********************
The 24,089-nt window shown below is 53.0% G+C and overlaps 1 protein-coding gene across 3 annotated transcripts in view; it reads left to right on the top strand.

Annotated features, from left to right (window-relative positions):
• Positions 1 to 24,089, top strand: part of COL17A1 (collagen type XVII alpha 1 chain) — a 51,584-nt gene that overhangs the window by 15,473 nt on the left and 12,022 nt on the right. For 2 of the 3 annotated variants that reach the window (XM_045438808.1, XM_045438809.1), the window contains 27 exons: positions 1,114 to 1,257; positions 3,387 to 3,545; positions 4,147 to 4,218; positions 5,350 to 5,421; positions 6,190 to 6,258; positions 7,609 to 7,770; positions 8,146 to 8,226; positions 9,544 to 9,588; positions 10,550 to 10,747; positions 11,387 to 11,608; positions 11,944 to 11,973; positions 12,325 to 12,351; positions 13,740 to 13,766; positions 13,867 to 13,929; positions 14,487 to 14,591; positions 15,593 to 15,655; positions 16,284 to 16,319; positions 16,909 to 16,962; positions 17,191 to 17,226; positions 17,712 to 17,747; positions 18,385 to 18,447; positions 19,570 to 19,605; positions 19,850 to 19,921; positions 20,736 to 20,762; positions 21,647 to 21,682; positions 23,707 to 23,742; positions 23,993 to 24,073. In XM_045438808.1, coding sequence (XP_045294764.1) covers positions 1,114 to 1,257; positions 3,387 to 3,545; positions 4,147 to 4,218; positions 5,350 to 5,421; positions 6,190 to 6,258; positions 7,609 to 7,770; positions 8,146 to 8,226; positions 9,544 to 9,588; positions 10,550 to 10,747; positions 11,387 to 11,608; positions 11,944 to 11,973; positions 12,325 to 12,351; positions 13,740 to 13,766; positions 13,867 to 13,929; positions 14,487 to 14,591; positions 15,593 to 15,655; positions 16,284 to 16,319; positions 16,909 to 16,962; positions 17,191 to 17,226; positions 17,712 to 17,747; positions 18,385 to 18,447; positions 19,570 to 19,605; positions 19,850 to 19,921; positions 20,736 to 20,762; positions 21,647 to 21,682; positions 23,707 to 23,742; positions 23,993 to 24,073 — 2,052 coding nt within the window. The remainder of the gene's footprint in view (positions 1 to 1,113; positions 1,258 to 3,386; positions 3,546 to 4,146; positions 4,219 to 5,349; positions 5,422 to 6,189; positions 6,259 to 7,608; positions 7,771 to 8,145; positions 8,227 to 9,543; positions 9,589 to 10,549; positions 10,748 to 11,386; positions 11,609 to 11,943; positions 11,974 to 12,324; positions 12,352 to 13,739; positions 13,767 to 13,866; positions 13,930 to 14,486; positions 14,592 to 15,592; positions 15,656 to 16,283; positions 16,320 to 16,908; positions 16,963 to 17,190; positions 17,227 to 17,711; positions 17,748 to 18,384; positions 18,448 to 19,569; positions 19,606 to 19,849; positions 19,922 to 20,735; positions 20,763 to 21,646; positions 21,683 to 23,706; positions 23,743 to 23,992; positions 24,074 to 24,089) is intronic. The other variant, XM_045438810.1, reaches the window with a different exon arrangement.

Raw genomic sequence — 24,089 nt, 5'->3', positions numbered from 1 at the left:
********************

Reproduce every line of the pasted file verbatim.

The 24,089-nt window shown below is 53.0% G+C and overlaps 1 protein-coding gene across 3 annotated transcripts in view; it reads left to right on the top strand.

Annotated features, from left to right (window-relative positions):
• Positions 1 to 24,089, top strand: part of COL17A1 (collagen type XVII alpha 1 chain) — a 51,584-nt gene that overhangs the window by 15,473 nt on the left and 12,022 nt on the right. For 2 of the 3 annotated variants that reach the window (XM_045438808.1, XM_045438809.1), the window contains 27 exons: positions 1,114 to 1,257; positions 3,387 to 3,545; positions 4,147 to 4,218; positions 5,350 to 5,421; positions 6,190 to 6,258; positions 7,609 to 7,770; positions 8,146 to 8,226; positions 9,544 to 9,588; positions 10,550 to 10,747; positions 11,387 to 11,608; positions 11,944 to 11,973; positions 12,325 to 12,351; positions 13,740 to 13,766; positions 13,867 to 13,929; positions 14,487 to 14,591; positions 15,593 to 15,655; positions 16,284 to 16,319; positions 16,909 to 16,962; positions 17,191 to 17,226; positions 17,712 to 17,747; positions 18,385 to 18,447; positions 19,570 to 19,605; positions 19,850 to 19,921; positions 20,736 to 20,762; positions 21,647 to 21,682; positions 23,707 to 23,742; positions 23,993 to 24,073. In XM_045438808.1, coding sequence (XP_045294764.1) covers positions 1,114 to 1,257; positions 3,387 to 3,545; positions 4,147 to 4,218; positions 5,350 to 5,421; positions 6,190 to 6,258; positions 7,609 to 7,770; positions 8,146 to 8,226; positions 9,544 to 9,588; positions 10,550 to 10,747; positions 11,387 to 11,608; positions 11,944 to 11,973; positions 12,325 to 12,351; positions 13,740 to 13,766; positions 13,867 to 13,929; positions 14,487 to 14,591; positions 15,593 to 15,655; positions 16,284 to 16,319; positions 16,909 to 16,962; positions 17,191 to 17,226; positions 17,712 to 17,747; positions 18,385 to 18,447; positions 19,570 to 19,605; positions 19,850 to 19,921; positions 20,736 to 20,762; positions 21,647 to 21,682; positions 23,707 to 23,742; positions 23,993 to 24,073 — 2,052 coding nt within the window. The remainder of the gene's footprint in view (positions 1 to 1,113; positions 1,258 to 3,386; positions 3,546 to 4,146; positions 4,219 to 5,349; positions 5,422 to 6,189; positions 6,259 to 7,608; positions 7,771 to 8,145; positions 8,227 to 9,543; positions 9,589 to 10,549; positions 10,748 to 11,386; positions 11,609 to 11,943; positions 11,974 to 12,324; positions 12,352 to 13,739; positions 13,767 to 13,866; positions 13,930 to 14,486; positions 14,592 to 15,592; positions 15,656 to 16,283; positions 16,320 to 16,908; positions 16,963 to 17,190; positions 17,227 to 17,711; positions 17,748 to 18,384; positions 18,448 to 19,569; positions 19,606 to 19,849; positions 19,922 to 20,735; positions 20,763 to 21,646; positions 21,683 to 23,706; positions 23,743 to 23,992; positions 24,074 to 24,089) is intronic. The other variant, XM_045438810.1, reaches the window with a different exon arrangement.

Raw genomic sequence — 24,089 nt, 5'->3', positions numbered from 1 at the left: